Can you give details of how you did the partitioning when the drive was connected as a USB drive? Did you use fdisk? Also, would it be possible to use vol_id to get the UUID info and change it on the new drive, so all that was left was to use ’setup’ to install grub?

03. Oct 15, 2007 at 02:32pm by ne0ph0enix:

Thanks for the info... i used it for upgrading my hard drive and it worked perfectly...

04. Dec 3, 2007 at 12:49am by sant paija:

Thank you very  much. Great help. I dont have exact same problem, but am tring to recover my ubuntu box.
Thank you !!

05. Dec 3, 2007 at 01:47am by Anthony DiSante:

Sorry for the late response on this!

Quoting W. James MacLean:

Can you give details of how you did the partitioning when the drive was connected as a USB drive? Did you use fdisk?

cfdisk, actually.  It’s like fdisk except that it’s actually usable.

Quoting W. James MacLean:

Also, would it be possible to use vol_id to get the UUID info and change it on the new drive

I’m not sure about that.  If you’re asking whether it’s possible to change a drive’s UUID, I suspect the answer is no.

06. Dec 8, 2007 at 03:17am by Brent Woodfield:

Yes, it is possible to use vol_id to get the UUID and update your fstab and grub’s menu.lst files.  The proper command would be sudo vol_id /dev/sda1 or whatever the device you want to know the UUID on. Simple as that.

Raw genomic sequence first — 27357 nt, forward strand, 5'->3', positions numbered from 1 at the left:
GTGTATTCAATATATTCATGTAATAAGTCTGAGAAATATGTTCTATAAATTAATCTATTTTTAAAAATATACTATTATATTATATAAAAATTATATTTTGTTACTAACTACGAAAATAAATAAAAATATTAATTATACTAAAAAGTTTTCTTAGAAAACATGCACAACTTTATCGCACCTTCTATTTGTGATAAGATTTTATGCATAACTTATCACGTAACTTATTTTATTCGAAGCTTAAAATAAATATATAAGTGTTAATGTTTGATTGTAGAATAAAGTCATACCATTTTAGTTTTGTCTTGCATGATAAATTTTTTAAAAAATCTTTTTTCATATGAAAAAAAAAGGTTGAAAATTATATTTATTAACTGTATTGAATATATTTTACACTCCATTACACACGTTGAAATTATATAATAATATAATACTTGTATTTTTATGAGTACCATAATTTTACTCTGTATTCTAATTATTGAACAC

07. Dec 8, 2007 at 05:47pm by Anthony DiSante:

Quoting Brent Woodfield:

Yes, it is possible to use vol_id to get the UUID and update your fstab and grubís menu.lst files.  The proper command would be sudo vol_id /dev/sda1 or whatever the device you want to know the UUID on. Simple as that.

Yes, but when James asked whether it was possible to "get the UUID info and change it on the new drive", I thought he was referring to actually changing the UUID of the drive itself -- not updating your config files with the new UUID -- and I don’t believe that is possible.  I think a drive’s UUID is a permanent fixed value.

08. Feb 3, 2008 at 11:39am by Oystein Eliassen:

just a tip. if you add the x to rsync you dont have to exlude stuff like /dev/ or memory filesystems.

09. May 19, 2008 at 02:06am by d. german:

Thanks a lot!

I was able to upgrade the disk without any problems following your instructions.

I did, however, update /etc/fstab in the new disk before I installed it (using vol_id to get its id).

I also run grub from the old disk, in my case I first updated /boot/grub/menu.lst, then I run grub and used

setup (hd1) (hd1, 0)

replaced the disk, and ubuntu booted without any problems.


  • I copied the entire disk using rsync -a -x

  • I then updated the /etc/fstab of the new disk

  • I updated /boot/grup/menu.lst of the new disk

  • run grup with command setup (hd1) (hd1,0)

  •   in my case I only had the original disk (hd0)
      and the new diwk (hd1)
  • formatted the swap partition